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a cook’s kitchen
A Cook’s Kitchen
February, 2014, Page 92
Photos by Mark Boisclair
Replete with a counter-height brick fireplace and barrel-vault ceiling, this eat-in kitchen invites casual dining. At its hub is a large center island with dual dishwashers and apron-front sinks, which makes the room very functional, notes designer Lissa Lee Hickman. The vintage-looking table attached to the island is a custom piece. Lending Old World nuances are painted and glazed cabinets, a hammered-copper range hood, and iron pot rack-style chandeliers.
Eat-In Culinary Quarters Offer Bells, Whistles and Charm
While many say they can’t wait to get out of the kitchen, a Phoenix-area woman wants just the
opposite. In fact, she loves being in there, and often spends mornings cooking and baking gifts of food for family and neighbors. The cozy setting was designed specifically for her culinary needs and the way she likes to entertain—with guests dining in the kitchen. “I remember that was how it was in my mom’s house,” she remarks. “There is nothing more welcoming than a set table.”
Such earthy materials as wood, used in flooring and elsewhere, and the brick of a barrel-vault ceiling, lend the open-concept kitchen a warm, inviting mood. The lady of the house worked with interior designer Lissa Lee Hickman to gain the Old World ambience she wanted in materials, custom cabinetry and more, and with the home’s architectural designer, Gary Wyant, to achieve a functional layout.
With up-to-the-minute conveniences, including an eight-burner professional-style range top, and an out-of-the-ordinary layout, “This is definitely a cook’s kitchen,” says the designer. “Its separate baker’s kitchen is really unique.” Located next to the main kitchen, the area contains two 30-inch ovens installed at counter height, and plenty of storage.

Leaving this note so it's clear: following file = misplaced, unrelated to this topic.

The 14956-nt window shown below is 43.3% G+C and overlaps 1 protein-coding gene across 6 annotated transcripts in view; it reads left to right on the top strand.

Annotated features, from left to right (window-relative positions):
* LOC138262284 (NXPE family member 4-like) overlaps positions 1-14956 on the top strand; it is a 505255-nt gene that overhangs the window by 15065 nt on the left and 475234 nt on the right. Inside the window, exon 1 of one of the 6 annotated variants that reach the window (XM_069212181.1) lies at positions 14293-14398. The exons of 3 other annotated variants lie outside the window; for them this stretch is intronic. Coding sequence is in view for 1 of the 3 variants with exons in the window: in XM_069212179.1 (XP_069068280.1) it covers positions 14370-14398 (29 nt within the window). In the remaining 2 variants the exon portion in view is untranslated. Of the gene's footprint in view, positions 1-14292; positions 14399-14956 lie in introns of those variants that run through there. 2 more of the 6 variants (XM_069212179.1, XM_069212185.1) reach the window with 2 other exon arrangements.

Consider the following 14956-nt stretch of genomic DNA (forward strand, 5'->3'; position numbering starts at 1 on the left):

While welcoming and attractive, this also is a “serviceable” kitchen for a homeowner who loves to cook, points out the designer. An eight-burner gas range facilitates the culinary aspects, and materials for backsplashes and countertops are “easy-to-live-with,” she notes. “You just wipe them down.” Reclaimed-oak plank flooring contains old-time saw marks and knots.
If she had to pick one favorite thing, the homeowner says it would have to be the glass-front refrigerator. “Although my husband will still stand with the door open to see what’s inside,” she quips.
Consider using a lighter color palette in cabinetry and other elements if the kitchen does not have windows. This visually expands the room and prevents a “heavy feeling,” especially when natural elements such as stone and brick are included in the design scheme.
Instead of using all enclosed upper cabinetry, try incorporating some open shelves, which are both functional and aesthetically pleasing.
A kitchen island consideration: If you entertain a lot and, at times, have more than one cook doing prep work, think about installing two full-sized sinks with one serving as a vegetable-washing basin.
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